Women in the world

Essay by madeinrussia20 March 2006

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My Great-Grandmother was not a person. Neither was yours. Up until about 67

years ago no females were. We were supposed to be pregnant and barefoot in the

kitchen. At least that's the perception that the laws enforced. (For ex: The

Election Act of the Dominion of Canada and The Common Law of England) As part of

the British Commonwealth many of our laws were the same as England's and

enforced by British parliament. One such law from the Common Law of England

stated that "A woman is not a person in matters of rights and privileges, but

she is a person in matters of pains and penalties." This gave women second class


Women were not recognized as equals to men, even though the expectations of

women were such that the work load was equal if not greater. As pioneer women we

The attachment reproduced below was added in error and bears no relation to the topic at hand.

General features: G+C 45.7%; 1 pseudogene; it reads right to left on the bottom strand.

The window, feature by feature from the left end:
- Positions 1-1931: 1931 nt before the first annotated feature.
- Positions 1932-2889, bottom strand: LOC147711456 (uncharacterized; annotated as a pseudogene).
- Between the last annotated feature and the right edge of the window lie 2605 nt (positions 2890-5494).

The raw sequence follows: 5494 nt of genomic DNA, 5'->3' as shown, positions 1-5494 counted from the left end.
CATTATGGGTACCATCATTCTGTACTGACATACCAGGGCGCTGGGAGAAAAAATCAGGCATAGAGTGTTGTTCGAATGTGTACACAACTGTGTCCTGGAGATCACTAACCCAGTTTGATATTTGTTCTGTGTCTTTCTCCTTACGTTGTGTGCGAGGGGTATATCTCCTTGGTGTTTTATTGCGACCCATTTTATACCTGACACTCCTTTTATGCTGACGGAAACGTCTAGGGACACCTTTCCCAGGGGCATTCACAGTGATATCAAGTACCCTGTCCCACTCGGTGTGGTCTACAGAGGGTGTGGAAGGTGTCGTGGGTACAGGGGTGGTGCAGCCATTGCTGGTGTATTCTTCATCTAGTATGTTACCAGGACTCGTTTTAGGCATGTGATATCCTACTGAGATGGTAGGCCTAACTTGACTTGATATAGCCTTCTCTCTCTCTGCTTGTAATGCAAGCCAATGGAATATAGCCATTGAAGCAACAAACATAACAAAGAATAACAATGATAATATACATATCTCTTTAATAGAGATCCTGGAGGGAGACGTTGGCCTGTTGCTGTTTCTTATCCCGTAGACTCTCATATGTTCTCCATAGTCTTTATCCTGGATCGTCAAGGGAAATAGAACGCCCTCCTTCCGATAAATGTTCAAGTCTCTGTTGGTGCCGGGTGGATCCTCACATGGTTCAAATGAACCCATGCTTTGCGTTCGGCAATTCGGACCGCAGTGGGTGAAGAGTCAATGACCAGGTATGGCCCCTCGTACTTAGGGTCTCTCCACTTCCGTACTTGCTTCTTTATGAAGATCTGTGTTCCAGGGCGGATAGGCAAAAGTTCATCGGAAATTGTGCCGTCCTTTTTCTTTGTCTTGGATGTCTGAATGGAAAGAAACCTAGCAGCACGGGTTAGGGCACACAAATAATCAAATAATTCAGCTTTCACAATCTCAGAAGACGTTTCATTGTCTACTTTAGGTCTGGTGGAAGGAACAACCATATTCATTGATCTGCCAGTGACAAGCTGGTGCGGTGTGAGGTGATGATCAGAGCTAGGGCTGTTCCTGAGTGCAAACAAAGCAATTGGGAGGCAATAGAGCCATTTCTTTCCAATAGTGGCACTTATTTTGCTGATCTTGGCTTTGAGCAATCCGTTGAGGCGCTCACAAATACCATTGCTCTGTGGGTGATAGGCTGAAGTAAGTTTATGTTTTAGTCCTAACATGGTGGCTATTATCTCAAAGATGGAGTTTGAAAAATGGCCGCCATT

built homes, raised families, maintained the homestead, hunted food, fought

natives, made clothes, cooked, cleaned, as well as the many manual labour jobs

that men held.

For example, women worked in coal mines, armories, and aided the

war effort via the manufacturing industry, such as factorys. If this is what is

determeined as equality then women were getting the short end of the stick and

men were receiving all of the benifit. This perception still holds strong today,

although not as strongly.

Men said that women were too fragile to vote. Yet no man has ever experienced

labor pains. Furthermore no man has fought any battle that was as hard as the

one the famous five women have fought. The Election Act of the Dominion of

Canada states that "No woman, idiot, lunatic, or criminal shall vote." So women

are equal to criminals? It's not a crime to be a woman. We should not be judged...